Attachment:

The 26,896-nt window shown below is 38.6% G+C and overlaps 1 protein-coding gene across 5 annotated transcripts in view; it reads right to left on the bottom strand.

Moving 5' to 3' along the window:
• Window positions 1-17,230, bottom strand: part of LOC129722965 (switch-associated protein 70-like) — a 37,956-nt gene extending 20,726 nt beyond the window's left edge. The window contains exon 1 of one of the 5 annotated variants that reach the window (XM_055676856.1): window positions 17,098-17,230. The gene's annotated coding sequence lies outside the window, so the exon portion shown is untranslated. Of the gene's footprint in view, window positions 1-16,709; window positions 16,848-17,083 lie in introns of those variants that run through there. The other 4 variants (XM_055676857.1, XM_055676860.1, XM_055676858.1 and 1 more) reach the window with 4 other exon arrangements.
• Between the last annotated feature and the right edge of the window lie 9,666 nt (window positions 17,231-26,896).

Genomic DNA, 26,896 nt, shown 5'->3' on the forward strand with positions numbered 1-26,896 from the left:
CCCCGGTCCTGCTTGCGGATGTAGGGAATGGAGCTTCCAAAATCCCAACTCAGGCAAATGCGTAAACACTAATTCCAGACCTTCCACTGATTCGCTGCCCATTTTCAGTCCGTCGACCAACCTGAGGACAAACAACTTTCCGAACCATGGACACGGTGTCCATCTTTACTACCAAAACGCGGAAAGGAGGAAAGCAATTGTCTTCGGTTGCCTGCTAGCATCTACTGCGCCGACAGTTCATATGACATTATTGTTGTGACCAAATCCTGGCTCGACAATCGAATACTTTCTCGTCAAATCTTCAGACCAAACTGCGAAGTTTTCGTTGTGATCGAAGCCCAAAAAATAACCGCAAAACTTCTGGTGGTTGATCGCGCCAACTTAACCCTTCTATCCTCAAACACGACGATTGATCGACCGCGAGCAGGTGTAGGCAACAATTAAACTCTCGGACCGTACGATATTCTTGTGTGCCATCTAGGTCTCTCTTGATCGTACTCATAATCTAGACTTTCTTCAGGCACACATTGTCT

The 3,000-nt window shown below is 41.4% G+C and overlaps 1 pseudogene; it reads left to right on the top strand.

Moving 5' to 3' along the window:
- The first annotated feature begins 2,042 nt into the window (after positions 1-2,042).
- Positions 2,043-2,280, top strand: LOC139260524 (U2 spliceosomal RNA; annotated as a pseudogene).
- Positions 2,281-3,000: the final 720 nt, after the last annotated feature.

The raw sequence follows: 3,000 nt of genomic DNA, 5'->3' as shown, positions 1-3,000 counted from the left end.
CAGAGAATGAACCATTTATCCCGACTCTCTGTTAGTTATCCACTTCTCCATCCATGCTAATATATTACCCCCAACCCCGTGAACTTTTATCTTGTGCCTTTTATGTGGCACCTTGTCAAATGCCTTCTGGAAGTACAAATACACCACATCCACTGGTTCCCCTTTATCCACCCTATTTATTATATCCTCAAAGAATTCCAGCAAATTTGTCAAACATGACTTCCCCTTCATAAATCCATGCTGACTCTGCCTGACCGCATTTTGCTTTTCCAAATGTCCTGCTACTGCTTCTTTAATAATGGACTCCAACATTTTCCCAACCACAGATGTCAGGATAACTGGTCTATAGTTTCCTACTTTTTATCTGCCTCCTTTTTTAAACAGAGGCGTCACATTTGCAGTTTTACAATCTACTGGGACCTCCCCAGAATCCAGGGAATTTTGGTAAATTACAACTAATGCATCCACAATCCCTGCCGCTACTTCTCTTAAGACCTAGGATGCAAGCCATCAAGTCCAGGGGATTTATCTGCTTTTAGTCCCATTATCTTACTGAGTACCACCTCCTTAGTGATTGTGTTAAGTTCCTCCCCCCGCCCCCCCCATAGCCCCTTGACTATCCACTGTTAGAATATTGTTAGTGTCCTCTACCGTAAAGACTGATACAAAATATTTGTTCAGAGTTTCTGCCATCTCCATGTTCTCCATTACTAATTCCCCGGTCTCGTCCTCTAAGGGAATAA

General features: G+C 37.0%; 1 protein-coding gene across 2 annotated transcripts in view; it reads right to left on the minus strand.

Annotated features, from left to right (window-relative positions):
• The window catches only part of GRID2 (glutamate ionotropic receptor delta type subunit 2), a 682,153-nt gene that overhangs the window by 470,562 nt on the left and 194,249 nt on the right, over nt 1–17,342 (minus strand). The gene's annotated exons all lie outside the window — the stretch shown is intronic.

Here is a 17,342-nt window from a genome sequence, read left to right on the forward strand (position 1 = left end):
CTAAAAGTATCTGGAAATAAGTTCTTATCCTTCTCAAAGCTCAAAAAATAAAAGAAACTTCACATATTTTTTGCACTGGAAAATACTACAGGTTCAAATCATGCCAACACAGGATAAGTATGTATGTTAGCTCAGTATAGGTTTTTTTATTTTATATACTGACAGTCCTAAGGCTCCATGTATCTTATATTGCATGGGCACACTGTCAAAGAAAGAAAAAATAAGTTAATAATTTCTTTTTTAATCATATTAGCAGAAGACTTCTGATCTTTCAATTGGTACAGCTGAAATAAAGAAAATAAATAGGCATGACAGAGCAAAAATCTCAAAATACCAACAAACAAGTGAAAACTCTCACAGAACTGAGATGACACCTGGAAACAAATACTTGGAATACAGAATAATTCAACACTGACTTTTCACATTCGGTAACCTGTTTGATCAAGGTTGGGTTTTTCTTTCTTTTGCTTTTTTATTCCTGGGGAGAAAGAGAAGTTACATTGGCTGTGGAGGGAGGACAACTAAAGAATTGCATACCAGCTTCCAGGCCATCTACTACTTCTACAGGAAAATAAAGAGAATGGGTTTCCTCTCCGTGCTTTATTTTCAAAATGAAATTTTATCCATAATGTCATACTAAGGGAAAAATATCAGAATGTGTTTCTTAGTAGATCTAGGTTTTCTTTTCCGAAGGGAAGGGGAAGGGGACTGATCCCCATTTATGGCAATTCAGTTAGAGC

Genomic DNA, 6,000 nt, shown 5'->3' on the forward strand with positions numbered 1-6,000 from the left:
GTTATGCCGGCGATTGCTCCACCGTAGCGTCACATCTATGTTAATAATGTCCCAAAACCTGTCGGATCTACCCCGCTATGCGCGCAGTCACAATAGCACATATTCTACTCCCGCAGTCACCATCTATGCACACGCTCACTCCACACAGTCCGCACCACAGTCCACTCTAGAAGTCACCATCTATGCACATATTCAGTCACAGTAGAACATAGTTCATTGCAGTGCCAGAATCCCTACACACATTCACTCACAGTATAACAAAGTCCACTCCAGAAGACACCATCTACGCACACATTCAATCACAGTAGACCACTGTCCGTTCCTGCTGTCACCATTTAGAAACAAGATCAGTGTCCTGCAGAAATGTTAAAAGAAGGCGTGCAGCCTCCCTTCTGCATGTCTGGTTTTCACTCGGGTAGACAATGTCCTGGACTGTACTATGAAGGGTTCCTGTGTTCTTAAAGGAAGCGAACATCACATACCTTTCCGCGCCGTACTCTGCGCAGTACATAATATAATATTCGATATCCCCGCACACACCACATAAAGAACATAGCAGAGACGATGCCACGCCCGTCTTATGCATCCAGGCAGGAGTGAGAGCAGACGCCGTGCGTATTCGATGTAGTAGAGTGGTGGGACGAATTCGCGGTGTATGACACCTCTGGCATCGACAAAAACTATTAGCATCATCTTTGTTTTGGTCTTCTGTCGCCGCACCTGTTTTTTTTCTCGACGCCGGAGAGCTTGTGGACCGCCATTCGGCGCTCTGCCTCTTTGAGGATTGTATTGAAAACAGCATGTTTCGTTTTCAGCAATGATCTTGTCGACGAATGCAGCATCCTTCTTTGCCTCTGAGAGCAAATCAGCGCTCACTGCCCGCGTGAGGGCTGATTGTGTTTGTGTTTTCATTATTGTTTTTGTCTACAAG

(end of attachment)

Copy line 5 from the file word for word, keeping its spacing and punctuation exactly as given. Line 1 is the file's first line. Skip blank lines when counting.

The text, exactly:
Genomic DNA, 26,896 nt, shown 5'->3' on the forward strand with positions numbered 1-26,896 from the left: